The value of the First Amendment

In the Newseum, an exhibit on the Berlin wall was surrounded by red dots on the floor explaining the issues (such as government interference) in Germany.

Caroline Smith

In the Newseum, an exhibit on the Berlin wall was surrounded by red dots on the floor explaining the issues (such as government interference) in Germany.

Hallie Fischer

Despite the recent security breaches of the White House, protests in Lafayette Square continue to highlight First Amendment rights and raise awareness for freedom of speech. These protestors, young and old, are simply expressing their views and emotions in a completely legal way, but they are often portrayed as merely uneducated, indignant masses who just want to yell.

“Congress shall make no law respecting an establishment of religion, or prohibiting the free exercise thereof; or abridging the freedom of speech, or of the press; or the right of the people peaceably to assemble, and to petition the Government for a redress of grievances.”

— The First Amendment.

Although some people may question the effectiveness of a protest, the Bill of Rights gives people the right to peacefully protest within the law and should be protected at all costs.

To experience the First Amendment in action is to understand how modern democracy is supposed to function. When standing in front of the White House post midterm Election Day, it might be hard to imagine dysfunction and chaos on the grey stone roads, but witnessing a herd of masked protesters, part of the group Anonymous, march up through Lafayette Square to the fence of President Barack Obama’s residence, is to see the First Amendment in action.

The United States of America was based on the core value of a self governing population. The Founding Fathers were passionate about freedom of expression, and without it, America would not be the country it is today.

Try to picture a restricted society where talking about a presidential decision without fondness is illegal and can be punishable by jail time or even death. This is what America could be without the freedoms guaranteed by the Bill of Rights. A democratic government is supposed to be a collection of people that not only listen to their citizens, but where each opinion can be voiced without fear of consequences. This is why the First Amendment needs be forever crystallized.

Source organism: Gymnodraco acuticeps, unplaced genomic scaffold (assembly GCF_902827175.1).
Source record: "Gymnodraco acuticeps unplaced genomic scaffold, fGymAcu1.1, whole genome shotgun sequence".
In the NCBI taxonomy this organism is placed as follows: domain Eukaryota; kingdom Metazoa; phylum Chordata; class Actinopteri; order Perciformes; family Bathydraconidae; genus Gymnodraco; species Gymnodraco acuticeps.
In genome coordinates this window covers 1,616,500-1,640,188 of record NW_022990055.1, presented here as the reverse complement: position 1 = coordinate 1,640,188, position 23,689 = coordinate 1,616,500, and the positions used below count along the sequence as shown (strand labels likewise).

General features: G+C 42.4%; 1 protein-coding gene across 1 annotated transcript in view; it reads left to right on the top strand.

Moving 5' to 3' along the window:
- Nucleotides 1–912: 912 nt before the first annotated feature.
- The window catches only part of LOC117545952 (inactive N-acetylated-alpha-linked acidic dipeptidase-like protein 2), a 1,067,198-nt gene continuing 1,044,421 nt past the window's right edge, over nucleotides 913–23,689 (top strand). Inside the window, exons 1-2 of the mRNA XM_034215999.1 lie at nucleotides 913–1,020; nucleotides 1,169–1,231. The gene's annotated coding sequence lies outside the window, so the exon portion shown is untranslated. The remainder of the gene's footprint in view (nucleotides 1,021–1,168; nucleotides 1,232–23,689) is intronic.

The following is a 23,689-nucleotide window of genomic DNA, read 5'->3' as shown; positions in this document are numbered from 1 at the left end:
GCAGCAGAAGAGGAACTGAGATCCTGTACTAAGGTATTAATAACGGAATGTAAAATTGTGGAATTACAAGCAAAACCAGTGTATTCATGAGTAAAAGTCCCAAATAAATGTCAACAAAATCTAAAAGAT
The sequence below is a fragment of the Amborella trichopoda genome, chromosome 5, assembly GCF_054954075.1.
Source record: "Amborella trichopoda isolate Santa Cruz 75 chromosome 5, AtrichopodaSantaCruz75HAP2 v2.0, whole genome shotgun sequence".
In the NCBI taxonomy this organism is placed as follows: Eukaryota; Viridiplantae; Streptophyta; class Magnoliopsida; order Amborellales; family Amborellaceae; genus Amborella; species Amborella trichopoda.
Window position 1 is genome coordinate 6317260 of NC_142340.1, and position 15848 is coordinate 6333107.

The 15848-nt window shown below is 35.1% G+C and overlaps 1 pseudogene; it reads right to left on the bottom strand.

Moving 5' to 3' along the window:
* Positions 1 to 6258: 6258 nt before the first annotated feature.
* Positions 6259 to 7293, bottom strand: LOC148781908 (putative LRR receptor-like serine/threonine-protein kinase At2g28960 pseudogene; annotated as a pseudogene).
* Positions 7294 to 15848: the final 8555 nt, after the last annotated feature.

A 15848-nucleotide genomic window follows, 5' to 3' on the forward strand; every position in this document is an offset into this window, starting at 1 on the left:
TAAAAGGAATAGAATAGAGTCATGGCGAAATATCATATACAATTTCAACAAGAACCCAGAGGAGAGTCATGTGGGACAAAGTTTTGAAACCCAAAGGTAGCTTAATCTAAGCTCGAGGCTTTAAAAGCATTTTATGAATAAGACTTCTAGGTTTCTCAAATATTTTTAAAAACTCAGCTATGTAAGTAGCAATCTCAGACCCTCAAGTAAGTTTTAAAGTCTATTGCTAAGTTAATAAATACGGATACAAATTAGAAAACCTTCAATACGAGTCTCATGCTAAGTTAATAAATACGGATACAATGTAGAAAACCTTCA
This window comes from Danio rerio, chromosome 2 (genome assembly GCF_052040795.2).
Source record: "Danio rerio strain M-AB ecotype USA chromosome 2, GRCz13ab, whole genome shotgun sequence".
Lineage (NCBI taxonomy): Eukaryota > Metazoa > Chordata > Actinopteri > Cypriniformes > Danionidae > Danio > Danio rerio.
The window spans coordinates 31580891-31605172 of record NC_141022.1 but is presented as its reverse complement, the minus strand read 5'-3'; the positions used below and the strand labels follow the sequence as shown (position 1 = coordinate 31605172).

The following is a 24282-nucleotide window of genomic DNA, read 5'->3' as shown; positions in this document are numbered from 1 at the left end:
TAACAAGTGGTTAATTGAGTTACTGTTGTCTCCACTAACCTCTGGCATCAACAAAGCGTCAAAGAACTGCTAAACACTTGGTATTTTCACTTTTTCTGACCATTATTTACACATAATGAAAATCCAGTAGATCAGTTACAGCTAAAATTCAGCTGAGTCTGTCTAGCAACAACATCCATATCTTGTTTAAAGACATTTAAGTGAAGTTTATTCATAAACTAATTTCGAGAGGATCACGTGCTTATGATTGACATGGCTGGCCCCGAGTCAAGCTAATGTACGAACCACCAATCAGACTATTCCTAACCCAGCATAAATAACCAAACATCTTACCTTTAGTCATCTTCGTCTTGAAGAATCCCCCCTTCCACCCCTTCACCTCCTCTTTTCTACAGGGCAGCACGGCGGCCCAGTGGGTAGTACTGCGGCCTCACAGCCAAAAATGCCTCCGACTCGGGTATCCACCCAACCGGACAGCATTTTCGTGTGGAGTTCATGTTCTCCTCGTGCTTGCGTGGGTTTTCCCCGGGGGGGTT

Not only is this amendment a large part of history, but without it, America is not a true, free democracy. The United States of America is a nation run by the people, but if one cannot express their views on how it should be run, then America’s democracy is nothing more than a sham.  Without the First Amendment, the land of the free is not free at all.  Freedom of speech and peaceful assembly is an important part to the government; protesters aren’t criminals, they are law followers.

With constant fear of prosecution/punishment by the government for what they say, people become afraid of their own speech, creating a constant paranoia and ending the flow of creativity. When citizens are afraid of their own opinions, they likely will shut down their independent thinking process to kick out innovative and creative ideas, and instead will allow the government’s idea’s to be fed to them.

While protests may be an inconvenience or disturbance of the status quo at times, these people should be admired. They have been bold, taken a risk, and have stood up for their own rights, continuing the ideas of the Founding Fathers. This is not only a significant part of democracy, but keeps the government alive. Without strong, peaceful expression of opinions, the government will do nothing, and will slowly wilt until it is nothing.

Americans need to accept these activists, encourage peaceful assembly, and to exercise their rights as well. The Bill of Rights is a representation of American freedom, and needs to be protected at all costs.